Canadian doc brings ultrasound to rural Africa
June 19, 2019
MARKHAM, Ont. – Ultrasound is an easy-to-access test for patients in Canada and the United States. Not so in much of the developing world, such as rural Uganda. But a Canadian physician is now using portable ultrasound to deliver U/S exams to patients in remote areas of Uganda, spotting life-threatening illnesses like pneumonia, the number one killer of children under the age of five.
Dr. William Cherniak (pictured), an emergency room doctor at Markham Stouffville Hospital, is using a portable ultrasound probe called Butterfly IQ, which attaches to a smartphone to provide on-the-spot diagnostic imaging.
The Butterfly is about the size of an electric shaver. It is battery-powered and contains microchips rather than piezoelectric crystals, so it usually won’t break if dropped. (That was accidentally tested a few times during a week that a New York Times reporter spent in rural Uganda with Dr. Cherniak’s team.)
For Butterfly Network, the Connecticut company that makes it, the profitable target customers are doctors and nurses who can afford a $2,000 device that fits in a coat pocket and is as portable as a stethoscope.
“That was my real motivation for making it,” said Jonathan Rothberg, Butterfly’s founder, who initially pursued the goal because one of his daughters had a disease that caused kidney cysts needing regular scans.
“Two-thirds of the world’s population gets no imaging at all,” he added. “When you put something on a chip, the price goes down and you democratize it.”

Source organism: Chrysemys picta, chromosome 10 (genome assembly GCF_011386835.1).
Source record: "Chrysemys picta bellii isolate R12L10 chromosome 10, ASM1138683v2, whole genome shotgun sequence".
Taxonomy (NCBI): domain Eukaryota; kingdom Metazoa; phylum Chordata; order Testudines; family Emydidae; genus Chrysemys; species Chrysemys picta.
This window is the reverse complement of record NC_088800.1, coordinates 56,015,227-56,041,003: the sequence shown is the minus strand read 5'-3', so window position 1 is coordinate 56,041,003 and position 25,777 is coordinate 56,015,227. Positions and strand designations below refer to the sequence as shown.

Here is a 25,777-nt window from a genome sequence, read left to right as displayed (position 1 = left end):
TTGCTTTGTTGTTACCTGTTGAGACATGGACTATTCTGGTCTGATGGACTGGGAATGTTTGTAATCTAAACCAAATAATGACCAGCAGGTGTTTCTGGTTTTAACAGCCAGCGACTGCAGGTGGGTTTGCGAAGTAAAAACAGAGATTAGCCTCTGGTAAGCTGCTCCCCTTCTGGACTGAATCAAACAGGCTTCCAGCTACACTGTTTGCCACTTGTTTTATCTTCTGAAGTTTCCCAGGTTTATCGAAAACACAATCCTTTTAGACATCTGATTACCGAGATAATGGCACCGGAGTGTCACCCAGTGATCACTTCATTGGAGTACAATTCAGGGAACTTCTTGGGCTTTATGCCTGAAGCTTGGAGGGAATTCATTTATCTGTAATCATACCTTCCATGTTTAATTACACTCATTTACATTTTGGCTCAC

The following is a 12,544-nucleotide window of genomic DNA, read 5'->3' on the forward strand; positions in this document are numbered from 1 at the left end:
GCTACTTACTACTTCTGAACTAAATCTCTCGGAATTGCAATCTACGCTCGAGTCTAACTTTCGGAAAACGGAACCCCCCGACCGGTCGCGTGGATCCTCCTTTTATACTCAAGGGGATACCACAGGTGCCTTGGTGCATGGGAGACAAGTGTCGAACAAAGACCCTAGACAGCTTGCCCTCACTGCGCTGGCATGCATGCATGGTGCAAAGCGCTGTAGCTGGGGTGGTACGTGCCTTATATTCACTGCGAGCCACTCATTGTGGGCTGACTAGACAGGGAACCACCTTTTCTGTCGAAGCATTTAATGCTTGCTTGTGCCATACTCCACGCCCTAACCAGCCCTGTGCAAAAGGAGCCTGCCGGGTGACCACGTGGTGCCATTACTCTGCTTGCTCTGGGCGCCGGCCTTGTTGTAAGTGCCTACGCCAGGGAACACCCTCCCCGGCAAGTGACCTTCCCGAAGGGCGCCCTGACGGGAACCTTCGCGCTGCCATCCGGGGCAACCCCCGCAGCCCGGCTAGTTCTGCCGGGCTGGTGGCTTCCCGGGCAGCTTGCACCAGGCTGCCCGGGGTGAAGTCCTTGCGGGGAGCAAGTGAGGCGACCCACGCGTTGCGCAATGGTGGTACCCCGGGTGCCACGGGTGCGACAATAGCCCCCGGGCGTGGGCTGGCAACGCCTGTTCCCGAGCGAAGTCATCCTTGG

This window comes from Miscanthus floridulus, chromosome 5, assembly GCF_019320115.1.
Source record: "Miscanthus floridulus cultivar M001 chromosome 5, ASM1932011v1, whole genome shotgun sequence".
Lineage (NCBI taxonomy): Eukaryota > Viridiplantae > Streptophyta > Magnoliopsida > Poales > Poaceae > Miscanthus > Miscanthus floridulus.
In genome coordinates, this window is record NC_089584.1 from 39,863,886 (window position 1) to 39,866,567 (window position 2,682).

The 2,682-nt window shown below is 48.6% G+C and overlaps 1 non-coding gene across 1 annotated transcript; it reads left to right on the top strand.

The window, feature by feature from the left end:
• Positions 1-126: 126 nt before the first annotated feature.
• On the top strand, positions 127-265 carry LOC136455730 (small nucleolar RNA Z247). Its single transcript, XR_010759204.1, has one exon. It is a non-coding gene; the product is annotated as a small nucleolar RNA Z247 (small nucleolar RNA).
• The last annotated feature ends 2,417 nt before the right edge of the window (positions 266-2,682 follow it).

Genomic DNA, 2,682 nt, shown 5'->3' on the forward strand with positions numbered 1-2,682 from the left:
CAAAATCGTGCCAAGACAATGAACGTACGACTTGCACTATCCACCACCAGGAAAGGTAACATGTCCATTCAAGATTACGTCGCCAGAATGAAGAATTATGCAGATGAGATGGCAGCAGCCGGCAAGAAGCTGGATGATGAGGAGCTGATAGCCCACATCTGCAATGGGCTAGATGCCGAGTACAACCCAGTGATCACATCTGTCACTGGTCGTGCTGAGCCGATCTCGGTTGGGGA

The Bill and Melinda Gates Foundation is one of his backers, as are the investment arms of other family philanthropies.
He has donated scanners to medical charities working in 13 low-income countries, seven of them in Africa. Several went to Bridge to Health, a Canadian charity that Dr. Cherniak founded six years ago; it works closely with Kihefo, a medical charity based in western Uganda.
Through Bridge to Health Medical and Dental, Cherniak and his team are training frontline workers in Uganda to use the device to diagnose conditions like pneumonia. The team consulted with frontline workers in different communities to see how they could use diagnostic imaging. The overwhelming response was to help diagnose pneumonia cases.
“Most patients in a low resource setting don’t get access to really good diagnostic imaging,” Cherniak told CTV News.
“You can basically bring it with you anywhere into a really remote rural area … It plugs into the device, you pop it on the patient and it’s a single probe rather than three, so it makes it that much easier to diagnose.”
Bridge to Health Medical and Dental partners with local health services to conduct HIV screenings, physical and dental exams, eye checkups, and provides training to local healthcare workers.
“The reason why they wanted us to focus on pediatric pneumonia is because it’s the most common cause of death in children in low resource settings,” Cherniak explained.
“Many children come with cough, cold, flu-like symptoms, but it’s very challenging to get access to chest x-rays so it’s really hard to know if they have pneumonia.”
Dr. Michelle Lee, pediatric emergency physician at Toronto’s Hospital for Sick Children and lead trainer for the Bridge to Health program, says that because many pneumonia cases go undiagnosed, delays in treatment are often fatal.
“We do have effective treatment for pneumonia if it’s delivered in a timely fashion,” Lee told CTV News. “So we believe tools like this can save lives.”
Ultrasound images can be uploaded to specialists in Canada and the U.S. who can double check the diagnosis.
Bridge to Health currently operates in communities in Uganda and Kenya.